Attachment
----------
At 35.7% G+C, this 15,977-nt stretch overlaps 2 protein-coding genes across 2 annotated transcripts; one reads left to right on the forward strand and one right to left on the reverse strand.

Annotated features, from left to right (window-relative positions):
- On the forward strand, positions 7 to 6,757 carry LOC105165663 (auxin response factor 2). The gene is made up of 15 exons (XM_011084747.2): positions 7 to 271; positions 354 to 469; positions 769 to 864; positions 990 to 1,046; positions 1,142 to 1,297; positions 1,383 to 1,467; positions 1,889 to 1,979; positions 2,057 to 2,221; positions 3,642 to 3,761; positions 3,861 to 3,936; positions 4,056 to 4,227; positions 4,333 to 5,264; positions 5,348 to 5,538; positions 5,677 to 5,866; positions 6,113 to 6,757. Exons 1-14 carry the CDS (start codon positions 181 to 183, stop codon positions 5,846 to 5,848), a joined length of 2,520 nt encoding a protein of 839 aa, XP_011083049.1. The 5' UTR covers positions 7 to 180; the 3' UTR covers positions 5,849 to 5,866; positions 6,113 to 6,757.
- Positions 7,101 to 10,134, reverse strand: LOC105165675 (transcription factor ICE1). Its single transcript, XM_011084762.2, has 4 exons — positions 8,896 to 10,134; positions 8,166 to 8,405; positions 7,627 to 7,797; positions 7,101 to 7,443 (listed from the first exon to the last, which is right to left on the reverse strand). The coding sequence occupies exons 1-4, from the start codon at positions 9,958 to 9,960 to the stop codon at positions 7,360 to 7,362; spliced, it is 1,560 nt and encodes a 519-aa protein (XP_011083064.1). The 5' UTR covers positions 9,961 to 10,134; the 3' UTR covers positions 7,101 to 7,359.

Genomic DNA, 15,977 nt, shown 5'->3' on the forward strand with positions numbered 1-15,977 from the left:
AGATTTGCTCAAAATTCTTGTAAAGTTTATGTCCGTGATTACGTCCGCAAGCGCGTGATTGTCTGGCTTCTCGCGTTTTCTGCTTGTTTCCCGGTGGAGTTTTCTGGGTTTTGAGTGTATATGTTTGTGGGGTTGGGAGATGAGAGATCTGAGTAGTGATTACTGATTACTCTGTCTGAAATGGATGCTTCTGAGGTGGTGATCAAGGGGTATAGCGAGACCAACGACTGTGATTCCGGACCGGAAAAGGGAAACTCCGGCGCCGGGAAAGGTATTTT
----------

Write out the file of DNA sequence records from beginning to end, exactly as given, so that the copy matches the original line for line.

At 35.7% G+C, this 15,977-nt stretch overlaps 2 protein-coding genes across 2 annotated transcripts; one reads left to right on the forward strand and one right to left on the reverse strand.

Annotated features, from left to right (window-relative positions):
- On the forward strand, positions 7 to 6,757 carry LOC105165663 (auxin response factor 2). The gene is made up of 15 exons (XM_011084747.2): positions 7 to 271; positions 354 to 469; positions 769 to 864; positions 990 to 1,046; positions 1,142 to 1,297; positions 1,383 to 1,467; positions 1,889 to 1,979; positions 2,057 to 2,221; positions 3,642 to 3,761; positions 3,861 to 3,936; positions 4,056 to 4,227; positions 4,333 to 5,264; positions 5,348 to 5,538; positions 5,677 to 5,866; positions 6,113 to 6,757. Exons 1-14 carry the CDS (start codon positions 181 to 183, stop codon positions 5,846 to 5,848), a joined length of 2,520 nt encoding a protein of 839 aa, XP_011083049.1. The 5' UTR covers positions 7 to 180; the 3' UTR covers positions 5,849 to 5,866; positions 6,113 to 6,757.
- Positions 7,101 to 10,134, reverse strand: LOC105165675 (transcription factor ICE1). Its single transcript, XM_011084762.2, has 4 exons — positions 8,896 to 10,134; positions 8,166 to 8,405; positions 7,627 to 7,797; positions 7,101 to 7,443 (listed from the first exon to the last, which is right to left on the reverse strand). The coding sequence occupies exons 1-4, from the start codon at positions 9,958 to 9,960 to the stop codon at positions 7,360 to 7,362; spliced, it is 1,560 nt and encodes a 519-aa protein (XP_011083064.1). The 5' UTR covers positions 9,961 to 10,134; the 3' UTR covers positions 7,101 to 7,359.

Genomic DNA, 15,977 nt, shown 5'->3' on the forward strand with positions numbered 1-15,977 from the left:
AGATTTGCTCAAAATTCTTGTAAAGTTTATGTCCGTGATTACGTCCGCAAGCGCGTGATTGTCTGGCTTCTCGCGTTTTCTGCTTGTTTCCCGGTGGAGTTTTCTGGGTTTTGAGTGTATATGTTTGTGGGGTTGGGAGATGAGAGATCTGAGTAGTGATTACTGATTACTCTGTCTGAAATGGATGCTTCTGAGGTGGTGATCAAGGGGTATAGCGAGACCAACGACTGTGATTCCGGACCGGAAAAGGGAAACTCCGGCGCCGGGAAAGGTATTTT